“We really need to put this matter on the government’s agenda, make some decisions and state exactly where Canada stands with regard to the defense of Taiwan and with regard to China’s activities,” he told Global News.

With no Canadian ambassador in Beijing since Dominic Barton left in December of last year, Canada’s voice in China is currently “muted,” according to Burton.

“In terms of getting access to the Chinese regime and be taken seriously, you really need someone at the ambassadorial level,” he said.

On Friday, China’s foreign ministry said it had summoned Beijing-based Canadian diplomat Jim Nickel over Canada’s participation in reaffirming the country’s commitment to preserving peace and stability across the Taiwan Strait and beyond.

A statement on behalf of the foreign ministers from G7 nations was issued on Wednesday to outline their concerns over the recent “threatening actions by the People’s Republic of China, particularly live-fire exercises and economic coercion, which risk unnecessary escalation.”

“There is no justification to use a visit as pretext for aggressive military activity in the Taiwan Strait,” the statement had said.

Right after, Nickel was summoned Thursday by Chinese vice foreign minister Xie Feng and urged that Canada “immediately corrects its mistakes” on the issue of Taiwan or “bear all consequences,” according to a statement from the Chinese foreign ministry published Friday.

“Any conspiracy to condone and support the separatist forces for ‘Taiwan independence’ is doomed to failure,” the statement said.

“Any consequences derived from this G7 statement will not just harm the relationship between China and the G7 countries, but it will also harm China itself,” said UBC’s Chiu-Duke, noting the country accesses products and food from Canada, including wheat.

“Canada has always been asserting that we support liberal democracy and human rights, so the fact that the foreign minister joined the other G7 countries to issue that statement already demonstrates our firm commitment to this kind of a principle. The country should not kowtow to a bully,” she said.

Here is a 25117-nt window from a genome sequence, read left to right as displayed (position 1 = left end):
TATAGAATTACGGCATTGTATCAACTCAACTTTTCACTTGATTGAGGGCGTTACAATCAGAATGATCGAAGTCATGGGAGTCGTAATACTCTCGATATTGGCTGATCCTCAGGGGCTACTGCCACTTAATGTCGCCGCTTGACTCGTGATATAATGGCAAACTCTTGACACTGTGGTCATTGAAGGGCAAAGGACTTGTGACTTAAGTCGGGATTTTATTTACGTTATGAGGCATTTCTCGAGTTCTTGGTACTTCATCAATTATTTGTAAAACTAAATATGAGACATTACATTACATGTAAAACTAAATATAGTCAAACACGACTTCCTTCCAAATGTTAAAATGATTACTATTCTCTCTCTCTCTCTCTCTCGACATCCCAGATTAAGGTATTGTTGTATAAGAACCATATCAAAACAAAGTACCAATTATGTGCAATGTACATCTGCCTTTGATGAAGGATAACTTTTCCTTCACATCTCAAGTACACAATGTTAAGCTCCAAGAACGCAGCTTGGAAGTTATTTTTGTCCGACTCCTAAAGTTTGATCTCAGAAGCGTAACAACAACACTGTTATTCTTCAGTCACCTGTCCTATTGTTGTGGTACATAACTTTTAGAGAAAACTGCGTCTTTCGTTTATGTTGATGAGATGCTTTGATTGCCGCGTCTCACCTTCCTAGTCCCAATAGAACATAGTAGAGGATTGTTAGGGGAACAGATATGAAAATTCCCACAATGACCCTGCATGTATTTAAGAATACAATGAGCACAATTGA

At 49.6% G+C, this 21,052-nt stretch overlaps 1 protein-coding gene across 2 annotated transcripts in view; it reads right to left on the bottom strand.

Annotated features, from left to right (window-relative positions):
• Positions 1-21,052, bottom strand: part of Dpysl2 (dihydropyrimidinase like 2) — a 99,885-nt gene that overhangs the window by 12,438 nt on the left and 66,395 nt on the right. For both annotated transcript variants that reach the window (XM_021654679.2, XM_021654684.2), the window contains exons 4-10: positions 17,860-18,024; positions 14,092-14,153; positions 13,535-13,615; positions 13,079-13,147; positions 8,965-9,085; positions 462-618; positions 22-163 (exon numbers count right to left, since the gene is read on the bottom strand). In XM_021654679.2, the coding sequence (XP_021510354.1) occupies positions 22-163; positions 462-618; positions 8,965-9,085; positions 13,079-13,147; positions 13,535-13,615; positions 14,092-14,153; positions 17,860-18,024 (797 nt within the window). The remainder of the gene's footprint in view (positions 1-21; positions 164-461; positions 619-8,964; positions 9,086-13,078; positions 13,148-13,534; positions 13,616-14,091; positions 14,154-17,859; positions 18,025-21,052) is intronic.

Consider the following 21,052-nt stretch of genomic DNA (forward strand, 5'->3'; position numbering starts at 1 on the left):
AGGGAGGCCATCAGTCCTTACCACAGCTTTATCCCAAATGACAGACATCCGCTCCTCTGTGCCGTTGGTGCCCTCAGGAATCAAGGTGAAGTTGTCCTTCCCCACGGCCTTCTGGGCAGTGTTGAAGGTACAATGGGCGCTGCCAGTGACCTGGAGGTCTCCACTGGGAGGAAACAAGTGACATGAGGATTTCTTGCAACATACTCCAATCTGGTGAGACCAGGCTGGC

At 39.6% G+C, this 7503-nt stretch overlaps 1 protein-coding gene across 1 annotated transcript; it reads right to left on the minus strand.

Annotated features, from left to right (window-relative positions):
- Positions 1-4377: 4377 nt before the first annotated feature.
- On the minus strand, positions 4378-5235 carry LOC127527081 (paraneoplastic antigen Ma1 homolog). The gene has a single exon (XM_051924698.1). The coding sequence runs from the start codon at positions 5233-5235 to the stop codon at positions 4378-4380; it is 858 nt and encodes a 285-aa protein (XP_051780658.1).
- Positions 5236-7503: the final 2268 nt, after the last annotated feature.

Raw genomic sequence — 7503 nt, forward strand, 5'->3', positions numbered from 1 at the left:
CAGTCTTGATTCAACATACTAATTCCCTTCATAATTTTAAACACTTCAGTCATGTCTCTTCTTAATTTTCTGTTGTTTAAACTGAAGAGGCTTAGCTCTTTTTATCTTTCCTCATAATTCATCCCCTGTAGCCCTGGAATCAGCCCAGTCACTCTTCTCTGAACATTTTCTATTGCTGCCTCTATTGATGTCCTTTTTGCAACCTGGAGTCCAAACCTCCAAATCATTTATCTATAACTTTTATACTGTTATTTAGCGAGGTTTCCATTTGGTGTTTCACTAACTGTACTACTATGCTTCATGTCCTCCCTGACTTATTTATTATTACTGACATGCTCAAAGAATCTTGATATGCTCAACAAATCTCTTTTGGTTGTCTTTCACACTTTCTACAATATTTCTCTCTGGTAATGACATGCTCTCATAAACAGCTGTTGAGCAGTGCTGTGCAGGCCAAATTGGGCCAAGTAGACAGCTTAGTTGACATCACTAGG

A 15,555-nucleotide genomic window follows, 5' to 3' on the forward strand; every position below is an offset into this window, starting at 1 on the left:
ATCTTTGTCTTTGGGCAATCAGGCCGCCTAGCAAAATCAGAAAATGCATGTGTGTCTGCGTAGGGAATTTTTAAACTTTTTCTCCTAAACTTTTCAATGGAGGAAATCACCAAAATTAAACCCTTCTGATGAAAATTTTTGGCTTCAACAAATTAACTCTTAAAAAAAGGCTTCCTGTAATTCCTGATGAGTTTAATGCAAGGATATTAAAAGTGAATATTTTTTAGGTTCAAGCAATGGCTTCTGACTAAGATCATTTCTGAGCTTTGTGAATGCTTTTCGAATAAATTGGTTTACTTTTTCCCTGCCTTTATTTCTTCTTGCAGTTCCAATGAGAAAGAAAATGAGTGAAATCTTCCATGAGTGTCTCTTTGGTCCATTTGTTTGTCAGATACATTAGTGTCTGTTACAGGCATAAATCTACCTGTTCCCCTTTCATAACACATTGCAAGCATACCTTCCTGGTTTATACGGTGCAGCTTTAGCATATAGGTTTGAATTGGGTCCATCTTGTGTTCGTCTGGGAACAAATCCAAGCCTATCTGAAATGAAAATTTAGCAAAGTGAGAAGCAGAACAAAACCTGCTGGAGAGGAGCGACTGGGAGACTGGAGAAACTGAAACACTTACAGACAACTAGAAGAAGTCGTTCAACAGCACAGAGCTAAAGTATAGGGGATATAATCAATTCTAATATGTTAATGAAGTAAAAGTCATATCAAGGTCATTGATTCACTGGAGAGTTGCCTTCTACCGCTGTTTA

Canada’s relations with China have had a murky past. In Dec. 2018, at the request of the U.S., Canada arrested Meng Wanzhou, a senior executive of Chinese firm Huawei Technologies. Wanzhou faced charges related to American sanctions against Iran.

Following her arrest in late 2018, two Canadians working in China, Michael Kovrig and Michael Spavor were detained. In 2021, in closed Chinese courts, they were both convicted of spying. The two Michaels, as they came to be known, were permitted by Beijing to fly home on Sept. 25 after a deferred prosecution agreement was worked out by the U.S. in Meng’s case, allowing for her release.

“The kidnapping of the two Michaels is still, for many people, a very, very bitter memory,” said Laliberté.

In the beginning of this year, Canada’s minister of international trade, Mary Ng, spoke with Taiwan Minister John Deng.

The two agreed to begin talks on a possible foreign investment promotion and protection arrangement between Canada and Taiwan — Canada’s sixth-largest trading partner in Asia — during the meeting.

“That’s very high level. I think that indicates Canada’s support for democracy,” said McCuaig-Johnston, noting Canada’s ships have been sent through the Taiwan Strait and the country’s strong diplomatic team in Taipei.

“I think it must be clear to Canadians that we have to stand with our allies. Canada has to stay strong. We have to stand up to this kind of rhetoric and bullying,” she said.

— With files from Global News’ Saba Aziz, Reuters & The Canadian Press

© 2022 Global News, a division of Corus Entertainment Inc.